The result of these improvements is quite a bit more audible than you (or I) might have anticipated. Indeed, when it comes to tonality, it is absolutely “character-changing.” To be honest, I’m not sure which of Alfred’s modifications is most responsible for the transformation, but what was a speaker that, for all its considerable (and highly memorable) virtues, had a slightly lean tonal balance has been turned into a naturally rich, vividly full-bodied, exceptionally beautiful-sounding transducer, without any loss of speed or resolution (in fact, with gains in both), without any change in the original’s standard-setting coherence and vanishing act, and most importantly, without any reduction (on the best sources) in absolute-sound-like realism, which has increased to the point that (for cones-in-a-box speakers) only the very best Magicos compete with it more or less equally.

 Though they are so intimately interrelated, so holistically presented, that they are hard to separate out in the listening, I’m going to try to discuss resolution, dynamics,  imaging, and timbre individually. Just be aware that, unless you’re deliberately paying attention to one or the other of them, you’re not going to hear these things as if they were independent entities. But, for the sake of argument, let’s pretend that they are independent, and let’s start with what the Xes can tell you about details that you didn’t hear in recordings (or didn’t hear as clearly) through other great loudspeakers.

I’m going to begin with a 15ips reel-to-reel tape of Chet Baker Sings [Pacific/Puget Sound Studios], played back via Metaxas & Sins remarkable Tourbillon deck (which will, in time, receive a screaming rave of its own). This superb mono album was taped in two sessions, the first at Capitol Studios in Hollywood and the second at the Forum in L.A. The first session (comprising tracks 1–6) was completed on February 15, 1954; the second (tracks 7–14) on July 30, 1956. 

It stands to reason that two recordings made in different places at a sizeable distance in time from one another are not going to sound exactly alike. Even if the artists haven’t changed, the mic setups vis-à-vis the performers and the acoutics have, and you’ll hear this difference as an alteration of timbre and imaging. And so I did—through another very fine, very high-resolution, direct-radiating loudspeaker. However, it took the Estelon X Diamond Mk II to tell me conclusively that the mics had not only been set up a bit differently in a different venue; they’d also been swapped out.

Strictly speaking, this discovery wasn’t solely a matter of higher resolution of recording detail; it was also higher resolution of tone color, staging, dynamics, and frequency response. In session one, Chet’s voice and trumpet were up-close in perspective (he typically sang, in a quasi-whisper, right on top of the mic), a bit more chesty in the midband, leaner and more closed-in on top, and simply beautiful-sounding overall. This is a sonic profile that I associate with RCA’s great 44-BX ribbon microphone. (And it is clear from the album-cover photograph that the recording engineer was, in fact, using a 44-BX suspended on a boom close by Chet’s mouth at session number one.) 

In the second session, not only does the perspective change a bit (it’s not quite as up-close on the instrumentals, though still very close on the vocals); the timbre of Chet’s voice, trumpet, and rhythm section also change. No longer as warm and rich, Chet’s tenor is suddenly lighter in balance (not at all dark or chesty), slightly more sibilant, airer and more extended on top, more detailed in the midrange, and less romantically colored overall. With a guy who was famous for his cool, clear, dispassionate, near-vibrato-less vocals (and trumpet playing), the second session sounded just a bit closer to what Baker reputedly sounded like in life (albeit less hi-fi lovely).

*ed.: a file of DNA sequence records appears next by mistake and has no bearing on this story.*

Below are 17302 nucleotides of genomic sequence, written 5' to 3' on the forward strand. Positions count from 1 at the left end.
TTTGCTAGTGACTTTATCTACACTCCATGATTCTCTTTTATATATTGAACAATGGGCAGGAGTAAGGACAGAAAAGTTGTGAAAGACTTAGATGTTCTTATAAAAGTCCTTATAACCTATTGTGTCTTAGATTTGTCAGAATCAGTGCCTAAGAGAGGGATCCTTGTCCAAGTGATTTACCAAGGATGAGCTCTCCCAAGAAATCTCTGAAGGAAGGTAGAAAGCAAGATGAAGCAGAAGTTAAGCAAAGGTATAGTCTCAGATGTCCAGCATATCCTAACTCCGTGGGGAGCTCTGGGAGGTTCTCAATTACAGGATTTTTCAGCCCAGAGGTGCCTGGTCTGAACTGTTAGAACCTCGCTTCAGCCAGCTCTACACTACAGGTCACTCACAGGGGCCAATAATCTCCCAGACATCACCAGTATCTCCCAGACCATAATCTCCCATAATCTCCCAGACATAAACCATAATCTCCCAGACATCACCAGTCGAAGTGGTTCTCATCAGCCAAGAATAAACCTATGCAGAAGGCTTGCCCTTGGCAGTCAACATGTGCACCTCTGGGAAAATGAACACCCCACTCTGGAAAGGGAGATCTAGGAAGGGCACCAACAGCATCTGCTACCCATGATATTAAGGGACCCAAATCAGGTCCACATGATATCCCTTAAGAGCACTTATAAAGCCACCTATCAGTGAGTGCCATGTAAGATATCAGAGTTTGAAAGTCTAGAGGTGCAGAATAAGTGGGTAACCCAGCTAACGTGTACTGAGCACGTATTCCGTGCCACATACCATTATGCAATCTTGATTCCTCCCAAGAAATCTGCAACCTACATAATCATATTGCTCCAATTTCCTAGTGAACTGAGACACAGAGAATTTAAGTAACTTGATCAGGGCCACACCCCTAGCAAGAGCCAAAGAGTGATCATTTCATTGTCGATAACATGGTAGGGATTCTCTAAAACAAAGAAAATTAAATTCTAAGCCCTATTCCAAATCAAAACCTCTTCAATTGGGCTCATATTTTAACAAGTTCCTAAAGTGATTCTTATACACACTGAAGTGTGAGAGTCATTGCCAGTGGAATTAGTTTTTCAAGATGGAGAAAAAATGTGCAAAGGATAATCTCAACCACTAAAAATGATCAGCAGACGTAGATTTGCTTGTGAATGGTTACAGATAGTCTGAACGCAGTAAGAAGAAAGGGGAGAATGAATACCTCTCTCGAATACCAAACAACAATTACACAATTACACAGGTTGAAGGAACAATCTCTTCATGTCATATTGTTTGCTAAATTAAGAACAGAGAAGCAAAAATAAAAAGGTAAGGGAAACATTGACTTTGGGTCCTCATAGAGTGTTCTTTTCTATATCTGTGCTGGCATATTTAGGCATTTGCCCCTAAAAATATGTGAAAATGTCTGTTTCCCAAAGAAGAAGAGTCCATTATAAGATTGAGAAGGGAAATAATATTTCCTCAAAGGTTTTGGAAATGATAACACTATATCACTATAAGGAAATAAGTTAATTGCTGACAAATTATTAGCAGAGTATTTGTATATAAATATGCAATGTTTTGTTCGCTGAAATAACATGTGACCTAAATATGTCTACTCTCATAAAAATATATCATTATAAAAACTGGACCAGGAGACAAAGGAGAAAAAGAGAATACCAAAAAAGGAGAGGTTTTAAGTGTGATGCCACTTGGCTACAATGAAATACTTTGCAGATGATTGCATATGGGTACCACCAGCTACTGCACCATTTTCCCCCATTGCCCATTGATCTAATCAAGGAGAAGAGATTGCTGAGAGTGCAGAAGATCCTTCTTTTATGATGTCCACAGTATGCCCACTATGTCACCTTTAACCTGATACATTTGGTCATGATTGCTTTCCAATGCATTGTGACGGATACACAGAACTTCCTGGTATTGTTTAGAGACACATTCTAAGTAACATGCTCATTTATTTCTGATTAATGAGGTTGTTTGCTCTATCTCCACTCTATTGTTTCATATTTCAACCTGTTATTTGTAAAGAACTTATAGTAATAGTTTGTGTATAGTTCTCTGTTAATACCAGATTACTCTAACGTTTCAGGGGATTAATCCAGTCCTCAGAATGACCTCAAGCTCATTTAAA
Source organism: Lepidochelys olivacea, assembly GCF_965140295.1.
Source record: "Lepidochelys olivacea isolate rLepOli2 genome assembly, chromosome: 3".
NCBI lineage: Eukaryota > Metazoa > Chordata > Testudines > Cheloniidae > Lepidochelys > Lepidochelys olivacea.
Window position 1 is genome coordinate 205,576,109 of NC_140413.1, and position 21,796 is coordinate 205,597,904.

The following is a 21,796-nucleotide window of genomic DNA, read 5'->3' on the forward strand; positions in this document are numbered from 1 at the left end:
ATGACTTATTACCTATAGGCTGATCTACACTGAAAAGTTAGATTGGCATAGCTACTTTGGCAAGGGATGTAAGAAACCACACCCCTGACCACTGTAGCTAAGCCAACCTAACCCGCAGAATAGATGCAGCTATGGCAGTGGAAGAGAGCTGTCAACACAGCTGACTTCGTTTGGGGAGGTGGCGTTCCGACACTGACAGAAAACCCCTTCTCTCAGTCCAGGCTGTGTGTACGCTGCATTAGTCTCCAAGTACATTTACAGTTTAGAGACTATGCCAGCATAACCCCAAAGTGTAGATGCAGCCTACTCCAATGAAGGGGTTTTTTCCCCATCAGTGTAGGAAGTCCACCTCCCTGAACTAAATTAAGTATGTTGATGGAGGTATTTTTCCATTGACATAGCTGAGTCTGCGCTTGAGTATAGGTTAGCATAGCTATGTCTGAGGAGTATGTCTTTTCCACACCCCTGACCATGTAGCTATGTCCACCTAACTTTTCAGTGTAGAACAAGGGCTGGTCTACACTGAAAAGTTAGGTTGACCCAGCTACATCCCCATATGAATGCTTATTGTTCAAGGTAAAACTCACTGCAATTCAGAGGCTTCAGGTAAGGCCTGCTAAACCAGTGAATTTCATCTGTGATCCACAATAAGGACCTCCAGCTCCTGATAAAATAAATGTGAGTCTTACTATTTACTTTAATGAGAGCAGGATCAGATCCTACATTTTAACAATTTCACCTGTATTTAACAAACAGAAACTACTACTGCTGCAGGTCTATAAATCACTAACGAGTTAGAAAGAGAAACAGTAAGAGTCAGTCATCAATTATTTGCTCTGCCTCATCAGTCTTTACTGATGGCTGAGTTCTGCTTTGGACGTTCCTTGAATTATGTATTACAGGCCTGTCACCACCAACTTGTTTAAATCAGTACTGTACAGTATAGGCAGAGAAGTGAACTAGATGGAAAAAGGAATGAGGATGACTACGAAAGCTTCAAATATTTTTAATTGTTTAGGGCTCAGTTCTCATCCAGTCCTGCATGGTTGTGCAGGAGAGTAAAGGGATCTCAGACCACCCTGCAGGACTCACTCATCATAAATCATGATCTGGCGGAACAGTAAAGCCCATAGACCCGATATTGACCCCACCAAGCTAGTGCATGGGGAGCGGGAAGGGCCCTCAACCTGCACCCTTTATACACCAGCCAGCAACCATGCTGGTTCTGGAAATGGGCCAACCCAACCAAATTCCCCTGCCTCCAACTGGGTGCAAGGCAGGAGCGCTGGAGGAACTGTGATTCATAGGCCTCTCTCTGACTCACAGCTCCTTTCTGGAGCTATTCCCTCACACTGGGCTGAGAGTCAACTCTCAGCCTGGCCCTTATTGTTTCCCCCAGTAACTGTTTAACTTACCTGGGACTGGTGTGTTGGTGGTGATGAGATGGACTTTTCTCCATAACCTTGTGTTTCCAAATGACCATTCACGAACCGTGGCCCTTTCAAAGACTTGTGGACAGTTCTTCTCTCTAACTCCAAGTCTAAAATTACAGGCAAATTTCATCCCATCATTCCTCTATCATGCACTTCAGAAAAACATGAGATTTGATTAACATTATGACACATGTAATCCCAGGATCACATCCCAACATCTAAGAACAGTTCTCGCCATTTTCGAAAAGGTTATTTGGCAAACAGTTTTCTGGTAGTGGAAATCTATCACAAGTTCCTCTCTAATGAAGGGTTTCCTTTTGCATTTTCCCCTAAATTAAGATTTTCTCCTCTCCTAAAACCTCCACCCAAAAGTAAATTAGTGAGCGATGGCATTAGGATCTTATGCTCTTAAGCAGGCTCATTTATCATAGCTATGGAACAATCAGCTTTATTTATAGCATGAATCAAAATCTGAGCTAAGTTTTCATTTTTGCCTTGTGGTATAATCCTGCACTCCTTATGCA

Though I was able to hear some of these spatial and timbral differences through my other direct-radiating reference speaker, it was the Estelon X Diamond Mk II that revealed them fully and revealed the reasons for them. Two years down the road, the engineer had not only switched to a different recording venue; he’d also switched from the RCA ribbon to a German condenser mic. Indeed, the kind of open, airy, uncolored (save for a touch of excess sibilance), fuller-range, more detailed (particularly harmonically) sound on session two is the signature of a Neumann U-47. It was the X Diamond Mk II that told me this, where my other reference did not. (For those of you who remain skeptical, I managed to confirm what the Estelons revealed by doing a bit of research.)

This is resolution of a very high order—resolution not just allied to the clarification of transient-related details (as is usually the case), but to the higher-fidelity reproduction of timbre, dynamics, and perspective. This is, to use my lingo, a more “complete” presentation (in all sonic regards). And this is what you get with the Estelon X Diamond Mk II.

Let us turn now to dynamics and imaging. The British label Chasing the Dragon is famous for making direct-to-disc LPs, often using a Decca-tree setup and vintage microphones (sometimes the same tube-powered U-47s, M-48s, M-49s, and M-50s that Decca itself used in its heyday). Of course, D2D LPs are recorded directly to lacquer, but as a backup CTD’s head honcho Mike Valentine also simultaneously records to analog tape at 30ips via an Ampex ATR 102 with half-inch heads. These mastertapes are subsequently duped at 15ips for commercial release and also converted to 24/192 digital. (Valentine prefers the sound of digital copies that start life as reel-to-reel analog tapes.)